The Sad Tale Of Todd Gurley

Ligaments don't just tear. It wasn't a bad step that ended Todd Gurley's Georgia Bulldogs season and most likely his college career. There was no luck involved in him exiting on a cart instead of his teammates' shoulders with a Heisman Trophy in hand. His left ACL was shot before he stepped on the field.

The inevitability of the injury, though, gets lost in the shouting and the finger pointing. Timing played a significant role. Just last week, we saw a 23-year-old Marcus Lattimore, a once great back at South Carolina, retire less than two seasons into his NFL career, because he couldn't fully recover from a devastating knee injury he sustained in college. Lattimore missed a chance to cash in when he was at his best, and a growing mob of citizens will never forgive the NCAA for letting it happen.

Gurley, on the other hand, recently served a suspension for reportedly signing autographs for money. On Saturday, he made his return, and we all know what happened. Late in a 34-7 win over Auburn, the 6-foot-1, 231 pound running back, already well over 100 yards rushing on the day, planted his left foot and collapsed. Silence engulfed a packed Sanford Stadium, while a cacophony rose from a football-mad nation.

Keyboard doctors immediately diagnosed Gurley. Prognosticators and soothsayers predicted where the once coveted prospect would go in the 2015 NFL Draft (unless, God forbid, he returned to school). More grabbed their pitchforks and marched to NCAA headquarters. Gurley became the latest symbol — see: martyr — in the fight to pay college athletes.

The irony is that if Gurley remained suspended, his knee, not to mention his NFL dreams, would have stayed firmly intact for the time being. That only fanned the flames. The NCAA is rarely blameless, but too often it plays the scapegoat. Gurley will have multimillion-dollar facilities to rehabilitate his knee at Georgia, along with a training staff devoted to his cause. He couldn't find a better place to recover. To some extent, he can thank the NCAA for that.

On the other side lies the argument that Gurley shouldn't have played at all. He should have welcomed his suspension, collected the money and declared for the draft instead of risking a career-threatening injury. And now, well...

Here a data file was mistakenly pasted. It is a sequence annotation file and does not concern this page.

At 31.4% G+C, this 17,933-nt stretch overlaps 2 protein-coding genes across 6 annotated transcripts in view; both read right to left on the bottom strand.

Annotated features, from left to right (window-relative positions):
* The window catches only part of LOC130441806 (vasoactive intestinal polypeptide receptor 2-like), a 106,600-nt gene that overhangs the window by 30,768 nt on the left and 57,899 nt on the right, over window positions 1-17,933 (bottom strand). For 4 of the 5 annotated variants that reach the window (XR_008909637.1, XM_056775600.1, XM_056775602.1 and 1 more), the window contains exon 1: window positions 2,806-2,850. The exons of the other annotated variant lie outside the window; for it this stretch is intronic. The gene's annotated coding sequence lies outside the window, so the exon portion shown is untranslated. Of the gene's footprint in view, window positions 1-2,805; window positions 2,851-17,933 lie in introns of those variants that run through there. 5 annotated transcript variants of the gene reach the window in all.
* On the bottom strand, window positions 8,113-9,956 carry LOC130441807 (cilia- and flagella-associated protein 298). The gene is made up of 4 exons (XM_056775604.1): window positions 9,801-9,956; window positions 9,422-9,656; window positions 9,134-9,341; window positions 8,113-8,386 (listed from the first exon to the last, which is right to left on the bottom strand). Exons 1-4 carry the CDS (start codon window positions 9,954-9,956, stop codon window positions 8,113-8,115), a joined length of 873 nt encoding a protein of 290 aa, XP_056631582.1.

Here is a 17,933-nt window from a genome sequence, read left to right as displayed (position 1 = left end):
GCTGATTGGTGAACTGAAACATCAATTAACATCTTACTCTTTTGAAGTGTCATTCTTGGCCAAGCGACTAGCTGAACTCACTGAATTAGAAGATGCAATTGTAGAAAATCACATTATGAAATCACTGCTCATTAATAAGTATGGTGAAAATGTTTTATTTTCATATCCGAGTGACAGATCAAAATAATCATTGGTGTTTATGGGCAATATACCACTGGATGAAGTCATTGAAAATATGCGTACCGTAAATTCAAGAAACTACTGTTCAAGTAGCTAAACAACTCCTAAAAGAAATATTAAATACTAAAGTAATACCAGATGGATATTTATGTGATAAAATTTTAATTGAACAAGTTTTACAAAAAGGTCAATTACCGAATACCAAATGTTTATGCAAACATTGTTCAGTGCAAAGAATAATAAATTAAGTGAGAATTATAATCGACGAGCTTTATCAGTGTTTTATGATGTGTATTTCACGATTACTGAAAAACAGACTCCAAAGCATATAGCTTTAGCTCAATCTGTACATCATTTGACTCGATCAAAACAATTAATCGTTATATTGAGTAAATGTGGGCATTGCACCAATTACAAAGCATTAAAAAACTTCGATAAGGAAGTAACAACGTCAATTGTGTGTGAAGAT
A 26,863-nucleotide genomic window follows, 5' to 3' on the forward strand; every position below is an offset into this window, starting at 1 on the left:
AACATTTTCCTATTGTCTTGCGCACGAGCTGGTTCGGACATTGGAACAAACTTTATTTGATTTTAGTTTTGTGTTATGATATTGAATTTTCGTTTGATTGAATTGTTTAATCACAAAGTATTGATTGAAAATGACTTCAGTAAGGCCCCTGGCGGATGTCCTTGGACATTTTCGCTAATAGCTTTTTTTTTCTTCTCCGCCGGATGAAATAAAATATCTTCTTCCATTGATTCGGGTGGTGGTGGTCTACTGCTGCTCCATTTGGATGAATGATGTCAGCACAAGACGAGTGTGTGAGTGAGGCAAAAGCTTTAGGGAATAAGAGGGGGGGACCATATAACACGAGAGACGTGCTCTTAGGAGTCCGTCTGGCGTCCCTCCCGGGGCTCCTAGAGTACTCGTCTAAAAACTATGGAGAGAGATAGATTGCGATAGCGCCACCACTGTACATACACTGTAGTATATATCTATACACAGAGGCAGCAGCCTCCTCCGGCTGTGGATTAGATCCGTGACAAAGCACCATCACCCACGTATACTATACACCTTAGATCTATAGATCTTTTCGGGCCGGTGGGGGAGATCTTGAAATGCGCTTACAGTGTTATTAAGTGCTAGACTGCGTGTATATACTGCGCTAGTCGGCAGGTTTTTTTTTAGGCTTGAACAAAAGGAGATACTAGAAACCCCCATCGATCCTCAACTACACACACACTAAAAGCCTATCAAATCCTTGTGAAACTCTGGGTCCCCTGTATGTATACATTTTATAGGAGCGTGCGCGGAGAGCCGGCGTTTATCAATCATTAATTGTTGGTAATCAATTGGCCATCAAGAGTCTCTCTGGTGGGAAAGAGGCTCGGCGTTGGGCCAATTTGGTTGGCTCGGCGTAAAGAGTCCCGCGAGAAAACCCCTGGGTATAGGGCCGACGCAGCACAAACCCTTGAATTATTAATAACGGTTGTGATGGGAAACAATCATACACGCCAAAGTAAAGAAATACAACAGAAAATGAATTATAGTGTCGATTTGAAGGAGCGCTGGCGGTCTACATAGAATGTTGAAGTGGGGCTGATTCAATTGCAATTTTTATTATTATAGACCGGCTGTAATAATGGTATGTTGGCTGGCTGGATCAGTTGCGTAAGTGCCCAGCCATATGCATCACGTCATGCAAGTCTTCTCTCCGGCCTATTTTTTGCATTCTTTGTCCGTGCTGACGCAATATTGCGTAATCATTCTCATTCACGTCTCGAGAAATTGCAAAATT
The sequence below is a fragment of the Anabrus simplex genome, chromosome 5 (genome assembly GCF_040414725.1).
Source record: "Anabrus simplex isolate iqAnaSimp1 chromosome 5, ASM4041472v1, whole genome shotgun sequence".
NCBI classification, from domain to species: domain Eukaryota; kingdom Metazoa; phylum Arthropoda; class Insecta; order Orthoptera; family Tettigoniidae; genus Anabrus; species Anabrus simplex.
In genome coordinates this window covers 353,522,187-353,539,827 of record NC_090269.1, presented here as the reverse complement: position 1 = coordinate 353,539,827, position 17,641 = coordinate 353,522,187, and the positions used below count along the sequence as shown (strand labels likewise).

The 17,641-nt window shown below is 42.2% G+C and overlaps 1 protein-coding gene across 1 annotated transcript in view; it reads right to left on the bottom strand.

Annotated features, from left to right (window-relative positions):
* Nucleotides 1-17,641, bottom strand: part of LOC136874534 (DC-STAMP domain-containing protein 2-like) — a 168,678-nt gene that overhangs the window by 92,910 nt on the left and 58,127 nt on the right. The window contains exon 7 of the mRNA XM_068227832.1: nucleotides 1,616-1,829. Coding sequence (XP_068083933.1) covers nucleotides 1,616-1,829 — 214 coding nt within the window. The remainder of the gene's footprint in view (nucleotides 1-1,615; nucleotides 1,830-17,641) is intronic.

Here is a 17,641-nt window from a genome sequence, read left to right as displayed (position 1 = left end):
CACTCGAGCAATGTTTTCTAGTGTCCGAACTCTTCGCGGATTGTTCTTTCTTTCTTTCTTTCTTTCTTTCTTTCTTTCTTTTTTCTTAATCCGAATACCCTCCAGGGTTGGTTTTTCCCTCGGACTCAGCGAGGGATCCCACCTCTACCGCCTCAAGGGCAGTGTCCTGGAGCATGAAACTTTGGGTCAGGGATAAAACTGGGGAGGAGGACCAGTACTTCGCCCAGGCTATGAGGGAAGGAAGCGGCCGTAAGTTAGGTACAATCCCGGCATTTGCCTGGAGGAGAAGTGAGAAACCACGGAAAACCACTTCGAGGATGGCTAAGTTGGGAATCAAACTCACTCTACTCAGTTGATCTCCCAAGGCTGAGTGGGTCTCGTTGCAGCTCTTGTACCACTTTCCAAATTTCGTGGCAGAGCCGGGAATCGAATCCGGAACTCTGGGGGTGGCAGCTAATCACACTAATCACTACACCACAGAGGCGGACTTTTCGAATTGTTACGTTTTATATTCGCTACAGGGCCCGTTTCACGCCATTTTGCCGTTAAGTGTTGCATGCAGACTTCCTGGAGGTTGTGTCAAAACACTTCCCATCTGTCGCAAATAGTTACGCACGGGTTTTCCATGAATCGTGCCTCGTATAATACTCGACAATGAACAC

But such a thought is asinine. Had he sat out, Gurley might have torn his ACL at his pro day. He might have torn it at the combine or in OTAs. In all likelihood, his left knee would have sidelined him for the start of next season whether or not he played another snap in 2014.

It's all very sad. That the conversation surrounding Gurley focuses on the dollar sign, makes his situation worse. This is a young man who loves football. We can't forget that when we discuss how far his stock has fallen or the different ways to thwart the NCAA. He's a master in the art of running the football, evoking greats of the past with his rare gifts of power and grace. When Gurley eviscerated Clemson with 293 all-purpose yards, we thought about his future in the NFL, not as a potential draft pick or a massive contract, but as a transcendent performer.

I'm sad that we'll miss that for the next year or so. I'm sad that he'll remain a what-if case for Georgia fans. I'm sad that there's an empty spot on his trophy mantle where a Heisman would fit nicely. But most of all, I'm sad that a young man who loves football has twice this season been denied the chance to play. I couldn't care less where he goes in next year's draft. I just want to watch him tote that rock again. Forget the dollar signs — that's what he wants too.

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